2. OCGA 9-11-50
(a) authorizes direction of a verdict "at the close of the evidence offered by an opponent or at the close of the case . . . [i]f there is no conflict in the evidence as to any material issue and the evidence introduced, with all reasonable deductions therefrom, shall demand a particular verdict If the testimony presented by the plaintiff, together with the reasonable inferences to be drawn therefrom in the light most favorable to him, makes a prima facie case, however, then the direction of a verdict for defendant is not authorized. Lashley v. Ford Motor Co., 359 FSupp. 363 (M. D. Ga. 1972), aff'd 480 F2d 158 (5th Cir.), cert. denied 414 U. S. 1072 (94 SC 585, 38 LE2d 478) (1973).
In the instant case the basis of Boros' motion for directed verdict was Simmons' alleged failure to prove damages. We have held in Division 1, supra, that he did not carry his burden of making out a prima facie case; that is, of proving either breach or damages. It is true that many evidentiary details were inconsistent with one another; that is, there were conflicts in the evidence. None of the disputed evidence, however, pertained to a material issue of the case. Here, as in Carr v. Jacuzzi Bros., supra at 74, "[p]laintiff simply failed to prove his case and the direction of a verdict was proper. [Cit.] The mere existence of conflicts in the evidence does not render the direction of a verdict erroneous if it was demanded, either from proof or from lack of proof on the controlling issue or issues. [Cit.]" (Emphasis supplied.) See also Gillen v. Coconut Grove Bank &c. Co., 172 Ga. 908 (159 SE 282) (1931)
; Stewart v. Western Union Tel. Co., 83 Ga. App. 532 (64 SE2d 327) (1951)
. The trial court did not err in directing a verdict for appellee.
BEASLEY, Judge, dissenting.
The defendant moved for a directed verdict on the grounds that there was no evidence of damages attributable to defendant's work on the vehicle and no evidence of plaintiff's ownership of the vehicle. The latter basis was properly rejected, as there was some evidence in that regard. As to the first basis, however, the court found that with respect to proof of damages, there was no evidence showing the value of the vehicle before the repairs and concluded that this was a fatal omission. Consequently, the court granted the motion made at the end of plaintiff's case.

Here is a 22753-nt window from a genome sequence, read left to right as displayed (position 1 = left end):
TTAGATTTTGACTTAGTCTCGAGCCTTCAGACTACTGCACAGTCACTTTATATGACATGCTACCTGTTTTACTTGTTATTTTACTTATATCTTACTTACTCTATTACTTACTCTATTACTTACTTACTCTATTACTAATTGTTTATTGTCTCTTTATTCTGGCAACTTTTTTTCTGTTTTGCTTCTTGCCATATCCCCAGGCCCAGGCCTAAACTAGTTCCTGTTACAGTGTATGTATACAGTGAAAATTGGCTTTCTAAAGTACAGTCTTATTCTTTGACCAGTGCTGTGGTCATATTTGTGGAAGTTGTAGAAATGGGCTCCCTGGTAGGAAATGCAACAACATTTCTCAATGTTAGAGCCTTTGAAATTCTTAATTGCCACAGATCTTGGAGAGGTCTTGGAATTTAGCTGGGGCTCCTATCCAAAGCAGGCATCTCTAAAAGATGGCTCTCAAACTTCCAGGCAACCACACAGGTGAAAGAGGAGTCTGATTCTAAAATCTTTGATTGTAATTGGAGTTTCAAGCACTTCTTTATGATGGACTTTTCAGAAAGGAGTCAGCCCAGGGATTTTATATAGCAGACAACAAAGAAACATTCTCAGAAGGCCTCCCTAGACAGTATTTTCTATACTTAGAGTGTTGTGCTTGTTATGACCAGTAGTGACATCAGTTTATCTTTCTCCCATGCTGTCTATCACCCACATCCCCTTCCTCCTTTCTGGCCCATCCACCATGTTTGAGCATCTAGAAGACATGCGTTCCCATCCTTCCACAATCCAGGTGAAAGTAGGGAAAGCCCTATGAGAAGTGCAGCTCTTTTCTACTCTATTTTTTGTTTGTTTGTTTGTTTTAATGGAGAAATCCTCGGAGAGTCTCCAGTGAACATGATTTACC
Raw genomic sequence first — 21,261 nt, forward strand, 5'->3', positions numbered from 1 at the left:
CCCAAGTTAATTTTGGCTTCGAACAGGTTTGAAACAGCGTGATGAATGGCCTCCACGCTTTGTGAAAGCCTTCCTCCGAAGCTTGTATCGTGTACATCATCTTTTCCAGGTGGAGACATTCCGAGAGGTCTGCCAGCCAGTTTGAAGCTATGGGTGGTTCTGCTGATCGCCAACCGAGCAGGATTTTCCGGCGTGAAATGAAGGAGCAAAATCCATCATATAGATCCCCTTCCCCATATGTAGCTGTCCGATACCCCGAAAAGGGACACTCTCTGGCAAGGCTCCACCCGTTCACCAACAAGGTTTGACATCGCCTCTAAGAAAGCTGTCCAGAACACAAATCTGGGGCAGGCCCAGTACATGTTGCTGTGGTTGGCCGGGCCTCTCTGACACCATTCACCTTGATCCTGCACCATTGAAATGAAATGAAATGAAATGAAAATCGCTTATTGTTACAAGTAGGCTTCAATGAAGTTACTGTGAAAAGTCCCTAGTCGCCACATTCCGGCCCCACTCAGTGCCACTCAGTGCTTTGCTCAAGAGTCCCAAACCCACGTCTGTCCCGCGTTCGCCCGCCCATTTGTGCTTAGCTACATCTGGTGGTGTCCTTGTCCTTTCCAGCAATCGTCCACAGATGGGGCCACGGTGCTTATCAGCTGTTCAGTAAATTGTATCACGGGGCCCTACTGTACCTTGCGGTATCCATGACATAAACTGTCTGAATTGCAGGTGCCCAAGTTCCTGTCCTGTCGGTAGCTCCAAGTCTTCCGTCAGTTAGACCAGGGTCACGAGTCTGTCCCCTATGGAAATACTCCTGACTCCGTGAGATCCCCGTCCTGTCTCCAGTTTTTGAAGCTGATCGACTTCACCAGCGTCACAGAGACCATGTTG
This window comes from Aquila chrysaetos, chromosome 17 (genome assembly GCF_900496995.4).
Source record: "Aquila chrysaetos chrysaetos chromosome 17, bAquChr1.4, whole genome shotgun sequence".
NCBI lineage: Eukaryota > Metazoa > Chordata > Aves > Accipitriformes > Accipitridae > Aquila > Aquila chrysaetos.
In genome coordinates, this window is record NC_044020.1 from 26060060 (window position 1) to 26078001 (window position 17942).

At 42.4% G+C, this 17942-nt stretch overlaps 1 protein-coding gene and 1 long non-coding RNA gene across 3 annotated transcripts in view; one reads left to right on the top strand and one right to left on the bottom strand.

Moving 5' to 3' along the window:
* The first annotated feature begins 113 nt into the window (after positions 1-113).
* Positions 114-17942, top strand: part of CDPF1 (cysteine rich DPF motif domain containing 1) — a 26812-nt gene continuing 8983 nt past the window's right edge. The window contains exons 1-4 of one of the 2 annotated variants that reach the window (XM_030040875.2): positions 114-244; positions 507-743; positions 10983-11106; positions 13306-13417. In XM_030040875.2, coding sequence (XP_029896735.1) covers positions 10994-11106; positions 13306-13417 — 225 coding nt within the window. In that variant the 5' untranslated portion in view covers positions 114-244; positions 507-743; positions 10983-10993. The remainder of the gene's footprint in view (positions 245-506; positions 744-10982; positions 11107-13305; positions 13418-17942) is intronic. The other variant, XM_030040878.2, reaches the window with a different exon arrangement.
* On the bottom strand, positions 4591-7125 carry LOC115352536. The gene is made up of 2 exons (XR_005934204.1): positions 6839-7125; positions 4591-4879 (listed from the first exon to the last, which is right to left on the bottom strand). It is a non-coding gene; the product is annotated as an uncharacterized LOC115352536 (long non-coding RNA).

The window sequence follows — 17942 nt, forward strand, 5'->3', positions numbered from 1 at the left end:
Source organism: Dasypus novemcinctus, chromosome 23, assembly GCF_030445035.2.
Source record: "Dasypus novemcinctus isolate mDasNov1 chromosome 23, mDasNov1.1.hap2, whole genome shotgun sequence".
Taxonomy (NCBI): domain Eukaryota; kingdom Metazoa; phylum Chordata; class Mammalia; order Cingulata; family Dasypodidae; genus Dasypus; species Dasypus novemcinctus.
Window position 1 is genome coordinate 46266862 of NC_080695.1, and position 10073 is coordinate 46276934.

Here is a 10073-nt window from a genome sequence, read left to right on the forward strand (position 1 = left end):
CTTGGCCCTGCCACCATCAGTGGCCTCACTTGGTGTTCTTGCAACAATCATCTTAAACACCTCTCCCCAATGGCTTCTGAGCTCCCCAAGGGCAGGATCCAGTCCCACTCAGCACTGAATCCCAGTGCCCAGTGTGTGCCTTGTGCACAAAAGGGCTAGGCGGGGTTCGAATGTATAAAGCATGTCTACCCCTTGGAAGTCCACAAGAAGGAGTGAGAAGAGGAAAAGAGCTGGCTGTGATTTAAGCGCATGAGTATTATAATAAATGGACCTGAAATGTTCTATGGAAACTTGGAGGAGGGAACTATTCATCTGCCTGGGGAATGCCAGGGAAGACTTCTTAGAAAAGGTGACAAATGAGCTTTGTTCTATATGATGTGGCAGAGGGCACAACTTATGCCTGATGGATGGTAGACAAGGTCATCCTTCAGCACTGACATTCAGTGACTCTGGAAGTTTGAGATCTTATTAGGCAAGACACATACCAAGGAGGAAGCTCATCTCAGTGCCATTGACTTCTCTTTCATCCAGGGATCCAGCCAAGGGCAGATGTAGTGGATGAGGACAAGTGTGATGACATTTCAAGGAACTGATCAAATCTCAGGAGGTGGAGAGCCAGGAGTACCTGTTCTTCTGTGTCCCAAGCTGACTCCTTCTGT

Although plaintiff's amended complaint contained both tort and contract claims, his position throughout the trial was that he was proceeding on a breach of the contract to repair and breach of the 60-day or 6000-mile warranty that was part of the contract. The contract was partially oral and partially in a written repair order which outlined what was ordered, what work was performed, what parts were supplied, and the amounts charged and paid. In essence, as demonstrated by the documents and testimony presented by plaintiff, the agreement was for defendant to overhaul the motor and give the warranty, in consideration for $500 plus the cost of parts. Plaintiff paid $1,372.96 for this work and warranty. He testified about the immediate and continuing problems thereafter, the inoperable condition of the car, and his ultimate obtaining of an analysis and cost breakdown from Troncalli Motors for repairing the engine. The analysis identified certain "discrepancies on your engine" which impliedly were occasioned by defendant. The service operations manager who provided the written analysis testified about it and about the written cost estimate, which was $1,763.17.